Web-facilitated courses (also technology-enhanced) use new media technologies (see Web 2.0 and Evolving Technologies; Clickers and Laptops in the Classroom) to supplement or enrich otherwise traditional learning experiences. Instructors often use course management systems (see Learning Management Systems) or web pages to post syllabi, calendars of events and assignments, or may use technologies such as video, audio or the Internet to augment course content (see Screencasting, Podcasts and the Flipped Classroom).
In blended or hybrid courses, a substantial amount of course content and material is delivered online and paired with face-to-face course activities, although meetings are sometimes reduced in number.
Online courses (also virtual learning or e-learning), by contrast, deliver the majority of the content, assignments, discussions and interaction via the Internet and include few to no face-to-face instructional meetings. Lecture content is typically broken down into topics and pre-recorded into shorter segments for digital access by students (see Capturing Media for Online Courses). Other requirements of the course, such as peer interaction, projects and digital assignments, are created and/or submitted using instructional technologies. As with face-to-face courses, there is a cohort of students and an instructor (and possibly a teaching assistant) who is teaching and facilitating the course (see Fostering Online Involvement and Communication). Although students have deadlines for assignments and may even have in-person exams, in general, they have greater flexibility vs. traditional courses on when they engage with course materials.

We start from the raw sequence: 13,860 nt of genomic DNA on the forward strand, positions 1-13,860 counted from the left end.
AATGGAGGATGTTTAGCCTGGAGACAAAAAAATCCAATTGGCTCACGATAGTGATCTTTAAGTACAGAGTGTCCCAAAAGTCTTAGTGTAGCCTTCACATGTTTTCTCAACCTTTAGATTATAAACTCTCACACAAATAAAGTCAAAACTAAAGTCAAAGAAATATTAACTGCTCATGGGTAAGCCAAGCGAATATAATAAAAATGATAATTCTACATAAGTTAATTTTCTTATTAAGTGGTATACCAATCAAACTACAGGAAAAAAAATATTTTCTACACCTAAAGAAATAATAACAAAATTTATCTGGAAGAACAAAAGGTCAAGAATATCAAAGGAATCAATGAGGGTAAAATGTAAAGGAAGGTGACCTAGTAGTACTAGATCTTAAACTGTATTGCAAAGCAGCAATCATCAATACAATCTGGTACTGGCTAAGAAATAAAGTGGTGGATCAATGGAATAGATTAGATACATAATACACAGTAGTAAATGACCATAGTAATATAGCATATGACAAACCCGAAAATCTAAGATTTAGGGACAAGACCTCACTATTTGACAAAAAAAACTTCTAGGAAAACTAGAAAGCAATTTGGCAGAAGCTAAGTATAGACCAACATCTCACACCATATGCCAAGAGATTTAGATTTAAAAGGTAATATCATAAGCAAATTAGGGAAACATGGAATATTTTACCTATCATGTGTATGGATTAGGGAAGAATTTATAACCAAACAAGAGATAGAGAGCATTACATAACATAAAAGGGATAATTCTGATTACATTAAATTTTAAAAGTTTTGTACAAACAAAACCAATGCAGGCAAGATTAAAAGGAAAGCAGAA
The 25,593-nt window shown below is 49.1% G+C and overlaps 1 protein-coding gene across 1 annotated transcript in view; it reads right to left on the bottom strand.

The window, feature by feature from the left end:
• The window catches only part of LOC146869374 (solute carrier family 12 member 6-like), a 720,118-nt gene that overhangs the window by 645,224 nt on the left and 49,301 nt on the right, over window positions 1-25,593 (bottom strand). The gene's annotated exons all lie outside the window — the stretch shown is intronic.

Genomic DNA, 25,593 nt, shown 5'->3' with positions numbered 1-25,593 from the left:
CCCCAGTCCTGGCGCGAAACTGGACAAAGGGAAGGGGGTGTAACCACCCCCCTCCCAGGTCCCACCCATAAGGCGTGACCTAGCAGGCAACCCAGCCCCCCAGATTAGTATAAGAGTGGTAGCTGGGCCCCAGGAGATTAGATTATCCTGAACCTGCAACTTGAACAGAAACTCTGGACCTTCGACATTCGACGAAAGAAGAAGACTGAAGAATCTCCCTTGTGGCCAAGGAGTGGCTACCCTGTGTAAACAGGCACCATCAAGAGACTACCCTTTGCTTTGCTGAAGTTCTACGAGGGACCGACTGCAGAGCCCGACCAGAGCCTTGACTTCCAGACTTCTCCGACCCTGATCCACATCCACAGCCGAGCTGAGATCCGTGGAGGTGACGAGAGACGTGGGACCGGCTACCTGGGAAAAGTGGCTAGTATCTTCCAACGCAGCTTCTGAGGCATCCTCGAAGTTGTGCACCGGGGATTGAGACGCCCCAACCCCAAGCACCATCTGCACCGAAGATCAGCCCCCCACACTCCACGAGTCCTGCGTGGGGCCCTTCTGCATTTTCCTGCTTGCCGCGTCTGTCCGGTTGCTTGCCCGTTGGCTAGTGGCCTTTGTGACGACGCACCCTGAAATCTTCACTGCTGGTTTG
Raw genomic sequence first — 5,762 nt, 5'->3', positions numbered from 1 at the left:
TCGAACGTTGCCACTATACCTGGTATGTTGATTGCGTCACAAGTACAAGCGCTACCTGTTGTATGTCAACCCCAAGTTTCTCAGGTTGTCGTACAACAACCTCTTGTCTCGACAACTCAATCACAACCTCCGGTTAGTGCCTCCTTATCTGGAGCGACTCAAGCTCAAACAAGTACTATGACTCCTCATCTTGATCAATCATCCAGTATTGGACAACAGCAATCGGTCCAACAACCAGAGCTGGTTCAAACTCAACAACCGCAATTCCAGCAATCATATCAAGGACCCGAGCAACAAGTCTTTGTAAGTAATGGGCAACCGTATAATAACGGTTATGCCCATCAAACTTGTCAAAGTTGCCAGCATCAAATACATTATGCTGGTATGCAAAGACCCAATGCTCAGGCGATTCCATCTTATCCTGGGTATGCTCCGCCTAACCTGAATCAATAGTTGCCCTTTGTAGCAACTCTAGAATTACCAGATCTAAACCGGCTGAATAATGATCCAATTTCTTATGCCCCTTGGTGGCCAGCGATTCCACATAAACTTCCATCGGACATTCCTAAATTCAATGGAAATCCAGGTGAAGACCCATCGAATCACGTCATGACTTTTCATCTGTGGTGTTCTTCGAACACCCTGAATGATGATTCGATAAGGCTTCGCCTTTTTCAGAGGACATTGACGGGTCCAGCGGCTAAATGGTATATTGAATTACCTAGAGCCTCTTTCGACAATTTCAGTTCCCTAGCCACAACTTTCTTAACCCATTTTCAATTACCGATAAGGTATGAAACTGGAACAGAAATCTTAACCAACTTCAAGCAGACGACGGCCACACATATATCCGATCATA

Distance education ordinarily refers to learning experiences in which instruction occurs at separate times and/or places from the student and utilizes different types of instructional materials (Moore, Dickson-Deane & Galyen, 2011). Distance courses often, although not necessarily, incorporate online learning and delivery of materials. It should be noted, however, that these terms will remain fluid and under debate as the field matures. UCLA supports web-facilitated, hybrid and online instructional models.
For further information on pedagogical and instructional technologies, see the “7 Things You Should Know About…Learning Technology Topics” series produced by EDUCAUSE, a nonprofit association aiming to advance higher education by promoting the intelligent use of information technology.